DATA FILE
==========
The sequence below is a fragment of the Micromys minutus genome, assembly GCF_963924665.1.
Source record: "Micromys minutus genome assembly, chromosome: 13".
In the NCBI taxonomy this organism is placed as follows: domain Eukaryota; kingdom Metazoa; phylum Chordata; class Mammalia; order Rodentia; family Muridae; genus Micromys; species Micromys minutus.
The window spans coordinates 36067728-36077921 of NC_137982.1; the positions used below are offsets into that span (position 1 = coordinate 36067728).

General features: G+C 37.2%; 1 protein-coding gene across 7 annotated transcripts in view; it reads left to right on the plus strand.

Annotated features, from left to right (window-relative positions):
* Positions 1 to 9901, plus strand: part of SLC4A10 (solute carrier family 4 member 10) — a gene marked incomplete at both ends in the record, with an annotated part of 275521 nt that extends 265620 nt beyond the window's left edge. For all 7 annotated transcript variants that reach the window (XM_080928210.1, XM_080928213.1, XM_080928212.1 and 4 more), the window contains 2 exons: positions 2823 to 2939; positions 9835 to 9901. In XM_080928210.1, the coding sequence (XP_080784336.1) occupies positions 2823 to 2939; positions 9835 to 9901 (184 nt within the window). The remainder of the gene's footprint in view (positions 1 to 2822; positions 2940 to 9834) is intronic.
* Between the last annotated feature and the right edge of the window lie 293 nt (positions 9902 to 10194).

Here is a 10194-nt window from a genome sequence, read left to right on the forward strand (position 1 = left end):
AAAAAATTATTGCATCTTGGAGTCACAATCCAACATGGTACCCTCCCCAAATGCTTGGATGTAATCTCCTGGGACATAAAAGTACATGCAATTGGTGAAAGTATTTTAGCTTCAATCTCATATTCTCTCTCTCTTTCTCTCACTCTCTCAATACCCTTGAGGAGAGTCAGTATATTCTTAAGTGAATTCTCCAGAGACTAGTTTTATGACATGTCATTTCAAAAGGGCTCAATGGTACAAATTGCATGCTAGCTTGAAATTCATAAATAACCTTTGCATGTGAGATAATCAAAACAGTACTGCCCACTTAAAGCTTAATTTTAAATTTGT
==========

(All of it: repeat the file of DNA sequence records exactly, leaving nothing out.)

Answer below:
The sequence below is a fragment of the Micromys minutus genome, assembly GCF_963924665.1.
Source record: "Micromys minutus genome assembly, chromosome: 13".
In the NCBI taxonomy this organism is placed as follows: domain Eukaryota; kingdom Metazoa; phylum Chordata; class Mammalia; order Rodentia; family Muridae; genus Micromys; species Micromys minutus.
The window spans coordinates 36067728-36077921 of NC_137982.1; the positions used below are offsets into that span (position 1 = coordinate 36067728).

General features: G+C 37.2%; 1 protein-coding gene across 7 annotated transcripts in view; it reads left to right on the plus strand.

Annotated features, from left to right (window-relative positions):
* Positions 1 to 9901, plus strand: part of SLC4A10 (solute carrier family 4 member 10) — a gene marked incomplete at both ends in the record, with an annotated part of 275521 nt that extends 265620 nt beyond the window's left edge. For all 7 annotated transcript variants that reach the window (XM_080928210.1, XM_080928213.1, XM_080928212.1 and 4 more), the window contains 2 exons: positions 2823 to 2939; positions 9835 to 9901. In XM_080928210.1, the coding sequence (XP_080784336.1) occupies positions 2823 to 2939; positions 9835 to 9901 (184 nt within the window). The remainder of the gene's footprint in view (positions 1 to 2822; positions 2940 to 9834) is intronic.
* Between the last annotated feature and the right edge of the window lie 293 nt (positions 9902 to 10194).

Here is a 10194-nt window from a genome sequence, read left to right on the forward strand (position 1 = left end):
AAAAAATTATTGCATCTTGGAGTCACAATCCAACATGGTACCCTCCCCAAATGCTTGGATGTAATCTCCTGGGACATAAAAGTACATGCAATTGGTGAAAGTATTTTAGCTTCAATCTCATATTCTCTCTCTCTTTCTCTCACTCTCTCAATACCCTTGAGGAGAGTCAGTATATTCTTAAGTGAATTCTCCAGAGACTAGTTTTATGACATGTCATTTCAAAAGGGCTCAATGGTACAAATTGCATGCTAGCTTGAAATTCATAAATAACCTTTGCATGTGAGATAATCAAAACAGTACTGCCCACTTAAAGCTTAATTTTAAATTTGT